For all the data and scholarship that links childhood spankings to less-than stellar adulthood outcomes, experiential data can’t be ignored. For every person who was spanked and became a poorly adjusted adult, there’s another with bittersweet memories of belts and hairbrushes who maintains great relationships with their parents and well-adjusted lives. It begs the question: Is there a ‘right’ way to incorporate physical discipline or consequences that is both effective and harmless?

The professional consensus seems to be that one could strike a balance—but one could also be more effective without inflicting pain.

Harris recommends treating children with equal respect and including them in the discipline process. This plays out in different ways at different ages. For toddlers and young children who can’t reason yet, stern explanation of expectations coupled with repetitive, consistent consequences is enough. By middle school, children can be included in a more “democratic” way – parents lay down the boundaries, and the punishments (often in the form of revoked privileges) can be negotiated and agreed upon.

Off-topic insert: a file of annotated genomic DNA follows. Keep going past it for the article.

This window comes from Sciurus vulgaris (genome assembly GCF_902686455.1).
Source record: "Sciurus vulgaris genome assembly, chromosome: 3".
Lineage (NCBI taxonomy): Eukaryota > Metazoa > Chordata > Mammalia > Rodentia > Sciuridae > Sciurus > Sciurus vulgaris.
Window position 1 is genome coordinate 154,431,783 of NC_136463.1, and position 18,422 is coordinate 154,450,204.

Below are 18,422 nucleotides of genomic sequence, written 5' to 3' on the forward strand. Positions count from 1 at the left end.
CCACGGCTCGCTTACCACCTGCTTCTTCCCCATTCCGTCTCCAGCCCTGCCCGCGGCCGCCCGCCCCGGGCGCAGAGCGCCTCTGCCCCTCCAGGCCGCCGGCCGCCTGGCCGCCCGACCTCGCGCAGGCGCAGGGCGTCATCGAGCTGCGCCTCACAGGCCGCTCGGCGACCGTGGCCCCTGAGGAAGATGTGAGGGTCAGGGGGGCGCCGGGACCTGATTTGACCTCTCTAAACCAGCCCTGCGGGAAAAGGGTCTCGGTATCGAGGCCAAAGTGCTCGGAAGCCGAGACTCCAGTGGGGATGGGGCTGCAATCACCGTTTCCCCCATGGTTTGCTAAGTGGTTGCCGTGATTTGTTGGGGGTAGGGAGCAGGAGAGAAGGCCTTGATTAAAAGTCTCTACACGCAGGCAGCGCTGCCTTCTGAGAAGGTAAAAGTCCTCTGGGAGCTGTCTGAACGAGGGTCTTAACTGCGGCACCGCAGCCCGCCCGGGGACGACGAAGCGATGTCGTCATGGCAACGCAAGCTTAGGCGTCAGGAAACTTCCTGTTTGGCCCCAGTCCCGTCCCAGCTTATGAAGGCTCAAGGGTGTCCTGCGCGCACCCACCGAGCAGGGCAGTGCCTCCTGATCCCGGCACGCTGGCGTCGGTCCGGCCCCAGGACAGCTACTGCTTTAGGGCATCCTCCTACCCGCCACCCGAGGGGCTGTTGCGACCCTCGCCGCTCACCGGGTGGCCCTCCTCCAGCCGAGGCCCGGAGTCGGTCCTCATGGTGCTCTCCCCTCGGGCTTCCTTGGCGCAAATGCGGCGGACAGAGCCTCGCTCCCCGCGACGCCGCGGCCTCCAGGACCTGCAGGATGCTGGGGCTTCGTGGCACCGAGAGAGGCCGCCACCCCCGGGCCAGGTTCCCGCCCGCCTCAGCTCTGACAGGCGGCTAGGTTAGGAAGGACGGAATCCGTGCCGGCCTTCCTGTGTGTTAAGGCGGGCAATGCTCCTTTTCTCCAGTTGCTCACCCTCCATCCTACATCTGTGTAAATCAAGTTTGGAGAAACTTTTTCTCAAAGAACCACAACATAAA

“It sounds weird but it makes for a more healthy child. If they’re part of the discipline process, they already know what they’ve done wrong and what the consequences are,” Harris says.

Harris says our past plays a role in how we view corporal punishment.

“I think maybe it’s something African Americans hear and sort of struggle with. Because we feel that if [spanking] worked for us, it should work for our children but that’s not necessarily the case,” she says. “The ecology of raising children today is quite different than it was when [Peterson] was a child, and definitely different from when I was a child.”